Hackers are smart but lazy. Here’s how startups can take advantage

There’s more to security planning than multi-factor authentication.

When multi-factor authentication became widely available, many believed it was enough to stop all hacker attacks.

Now, even multi-factor authentication is being targeted by hackers.

“The adversaries don’t care how we feel. They don’t care that we’re annoyed.”
– John O’Brien,
Microsoft Canada

John O’Brien, Security Leader – Customer Success at Microsoft Canada, says there are two issues facing hackers that startups can use to their advantage: first, hackers are lazy, always wanting the easiest route to stealing information, money, or both. And second, the hacking ecosystem has grown so much that hackers have business expenses they need to keep an eye on—if you can make targeting your company too costly, hackers are more likely to leave you alone.

Speaking with BetaKit, O’Brien shared his insights on how startups can put up more of a fight, making it so irritating for hackers to attack them that they move onto greener pastures.

Reverse your security thinking

The first thing people often think of when discussing security is making it harder for people to break in. This is great in theory, but in practice, there are always gaps. Prevention first is the wrong order of operations, at least when considering the threat of ransomware.

O’Brien said that most hackers will try to target what they believe to be the weakest link—individual employees—meaning that simply protecting the system from the outside (even with multi-factor authentication) doesn’t factor into account how hackers really behave.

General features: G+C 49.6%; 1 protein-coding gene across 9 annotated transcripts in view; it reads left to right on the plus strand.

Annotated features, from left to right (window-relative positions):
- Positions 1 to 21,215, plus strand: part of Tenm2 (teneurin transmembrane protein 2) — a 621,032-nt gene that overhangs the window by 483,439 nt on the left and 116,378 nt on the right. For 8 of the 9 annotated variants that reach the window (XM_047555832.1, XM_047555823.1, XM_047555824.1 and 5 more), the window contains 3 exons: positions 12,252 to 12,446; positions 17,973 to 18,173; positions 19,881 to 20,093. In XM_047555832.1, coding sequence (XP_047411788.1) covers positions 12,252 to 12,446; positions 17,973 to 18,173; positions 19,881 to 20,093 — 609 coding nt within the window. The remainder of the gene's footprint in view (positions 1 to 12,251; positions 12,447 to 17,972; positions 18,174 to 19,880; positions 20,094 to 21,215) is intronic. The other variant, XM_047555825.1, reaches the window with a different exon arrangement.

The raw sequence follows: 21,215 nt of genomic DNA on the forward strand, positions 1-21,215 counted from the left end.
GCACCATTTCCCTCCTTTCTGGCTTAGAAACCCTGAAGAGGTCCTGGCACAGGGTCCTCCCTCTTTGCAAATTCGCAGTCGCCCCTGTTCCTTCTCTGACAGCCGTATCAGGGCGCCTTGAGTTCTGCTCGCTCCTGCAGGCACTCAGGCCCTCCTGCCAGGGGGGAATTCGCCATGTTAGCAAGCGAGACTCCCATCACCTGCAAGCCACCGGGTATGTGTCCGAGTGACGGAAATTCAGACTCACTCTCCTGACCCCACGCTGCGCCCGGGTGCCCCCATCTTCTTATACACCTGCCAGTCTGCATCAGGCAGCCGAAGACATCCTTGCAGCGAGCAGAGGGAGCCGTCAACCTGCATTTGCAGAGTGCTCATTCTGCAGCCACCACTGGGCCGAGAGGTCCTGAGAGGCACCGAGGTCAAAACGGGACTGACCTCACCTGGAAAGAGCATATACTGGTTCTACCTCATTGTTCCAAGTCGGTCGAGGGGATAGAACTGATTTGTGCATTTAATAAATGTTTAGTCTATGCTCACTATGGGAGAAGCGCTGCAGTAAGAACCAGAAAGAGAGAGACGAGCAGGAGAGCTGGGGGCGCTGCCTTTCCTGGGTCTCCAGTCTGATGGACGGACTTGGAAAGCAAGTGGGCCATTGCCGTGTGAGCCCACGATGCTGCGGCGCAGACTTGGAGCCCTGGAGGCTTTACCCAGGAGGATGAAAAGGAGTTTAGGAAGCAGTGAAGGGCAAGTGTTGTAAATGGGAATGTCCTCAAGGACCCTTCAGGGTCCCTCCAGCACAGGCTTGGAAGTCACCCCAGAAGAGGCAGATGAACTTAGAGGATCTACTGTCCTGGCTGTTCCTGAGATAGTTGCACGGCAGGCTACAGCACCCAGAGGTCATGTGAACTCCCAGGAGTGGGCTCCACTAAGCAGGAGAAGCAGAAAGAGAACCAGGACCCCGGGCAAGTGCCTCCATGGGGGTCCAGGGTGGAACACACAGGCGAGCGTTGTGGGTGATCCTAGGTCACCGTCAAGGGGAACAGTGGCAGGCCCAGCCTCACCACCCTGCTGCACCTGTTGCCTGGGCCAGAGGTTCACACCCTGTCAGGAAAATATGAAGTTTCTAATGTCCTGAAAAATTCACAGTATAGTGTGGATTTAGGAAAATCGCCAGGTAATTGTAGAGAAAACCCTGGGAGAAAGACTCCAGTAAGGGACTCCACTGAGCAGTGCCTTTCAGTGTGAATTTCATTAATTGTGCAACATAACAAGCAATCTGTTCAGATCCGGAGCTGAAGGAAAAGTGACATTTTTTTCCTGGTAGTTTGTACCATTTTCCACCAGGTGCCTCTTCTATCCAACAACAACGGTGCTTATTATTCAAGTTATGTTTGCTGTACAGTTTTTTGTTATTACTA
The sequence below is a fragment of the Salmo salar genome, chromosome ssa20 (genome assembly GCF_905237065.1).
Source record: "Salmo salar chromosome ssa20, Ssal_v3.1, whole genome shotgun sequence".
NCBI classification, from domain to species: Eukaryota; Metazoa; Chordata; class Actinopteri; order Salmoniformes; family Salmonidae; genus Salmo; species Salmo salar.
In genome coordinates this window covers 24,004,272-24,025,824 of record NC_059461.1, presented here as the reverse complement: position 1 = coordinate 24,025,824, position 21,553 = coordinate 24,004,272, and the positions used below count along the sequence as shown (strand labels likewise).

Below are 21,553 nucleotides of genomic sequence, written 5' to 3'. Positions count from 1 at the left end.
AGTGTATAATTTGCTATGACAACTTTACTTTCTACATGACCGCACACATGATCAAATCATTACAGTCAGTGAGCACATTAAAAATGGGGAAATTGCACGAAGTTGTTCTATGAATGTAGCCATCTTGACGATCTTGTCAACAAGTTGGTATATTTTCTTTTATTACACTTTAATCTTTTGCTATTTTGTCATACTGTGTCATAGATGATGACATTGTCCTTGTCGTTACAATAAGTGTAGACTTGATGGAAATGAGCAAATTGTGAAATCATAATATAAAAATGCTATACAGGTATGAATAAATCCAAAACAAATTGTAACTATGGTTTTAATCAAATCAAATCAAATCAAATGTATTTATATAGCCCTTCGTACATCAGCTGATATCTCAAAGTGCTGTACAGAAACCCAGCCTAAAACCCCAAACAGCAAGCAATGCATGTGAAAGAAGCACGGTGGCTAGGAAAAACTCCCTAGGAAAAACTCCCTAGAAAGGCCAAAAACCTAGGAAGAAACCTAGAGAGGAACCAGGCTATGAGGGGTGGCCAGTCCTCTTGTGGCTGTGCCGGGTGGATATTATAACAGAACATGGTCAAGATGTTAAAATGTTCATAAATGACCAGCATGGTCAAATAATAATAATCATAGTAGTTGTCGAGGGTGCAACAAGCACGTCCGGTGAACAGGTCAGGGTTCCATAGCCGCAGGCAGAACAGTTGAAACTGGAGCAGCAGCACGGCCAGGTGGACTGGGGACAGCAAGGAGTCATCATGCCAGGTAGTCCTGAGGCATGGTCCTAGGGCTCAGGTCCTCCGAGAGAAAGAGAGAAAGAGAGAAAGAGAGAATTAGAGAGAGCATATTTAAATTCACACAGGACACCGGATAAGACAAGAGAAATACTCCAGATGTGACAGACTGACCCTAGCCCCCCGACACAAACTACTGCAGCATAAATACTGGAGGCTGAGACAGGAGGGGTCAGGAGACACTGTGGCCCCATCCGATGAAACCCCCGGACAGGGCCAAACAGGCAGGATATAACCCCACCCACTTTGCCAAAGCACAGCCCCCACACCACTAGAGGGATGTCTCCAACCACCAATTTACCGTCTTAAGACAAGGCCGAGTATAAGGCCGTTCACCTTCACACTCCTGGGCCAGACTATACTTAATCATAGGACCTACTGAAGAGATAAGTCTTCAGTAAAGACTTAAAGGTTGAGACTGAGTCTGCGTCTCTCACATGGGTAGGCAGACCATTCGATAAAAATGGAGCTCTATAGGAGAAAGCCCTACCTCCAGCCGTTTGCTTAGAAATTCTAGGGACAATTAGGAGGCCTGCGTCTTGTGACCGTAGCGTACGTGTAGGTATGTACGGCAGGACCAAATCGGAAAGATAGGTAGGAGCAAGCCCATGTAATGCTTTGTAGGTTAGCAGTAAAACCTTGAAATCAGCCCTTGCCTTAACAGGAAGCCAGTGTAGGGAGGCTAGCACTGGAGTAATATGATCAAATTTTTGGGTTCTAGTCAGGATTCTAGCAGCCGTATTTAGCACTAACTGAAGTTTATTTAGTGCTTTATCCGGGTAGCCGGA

That being said, multi-factor authentication is one of those prevention efforts the security leader would recommend prioritizing, given its relatively easy implementation and huge benefits. Once that’s done, instead of focusing on building stronger exterior defences, O’Brien recommended the following process:

Step 1: Reduce the likelihood you will have to pay a ransom

This is what O’Brien refers to as “assume breach and plan accordingly.” It’s about ensuring backups, recoveries, and network rebuild plans are solid so should the worst happen, business can continue as usual without needing to pay a ransom for your information back. O’Brien said this is similar to knowing that you can rebuild your house if a fire happens and ensuring that nothing is irreplaceable.

“Always assume something bad will happen,” said O’Brien.

Step 2: Limit the scope of damage

In a business context, O’Brien said this means limiting what people can access once they are in the system. For example, limiting employee access to only necessary systems, so even if a company gets hacked, the hacker would not get full network domain access. This gets more difficult as you get more senior or employees with varying purviews, but you can still mitigate through re-verification protocols or similar activities.

Step 3: Make it harder to get in

This is when the best practices around securing networks are important, such as multi-factor authentication, DDoS attack protection, cloud security, and firewall protection. These whole-system or whole-network protections add a blanket of additional security.

Find the right friction with your multi-factor authentication strategy

From an individual employee perspective, O’Brien said it’s all about adding friction through different security measures. However, a carte blanche approach ignores how humans actually behave.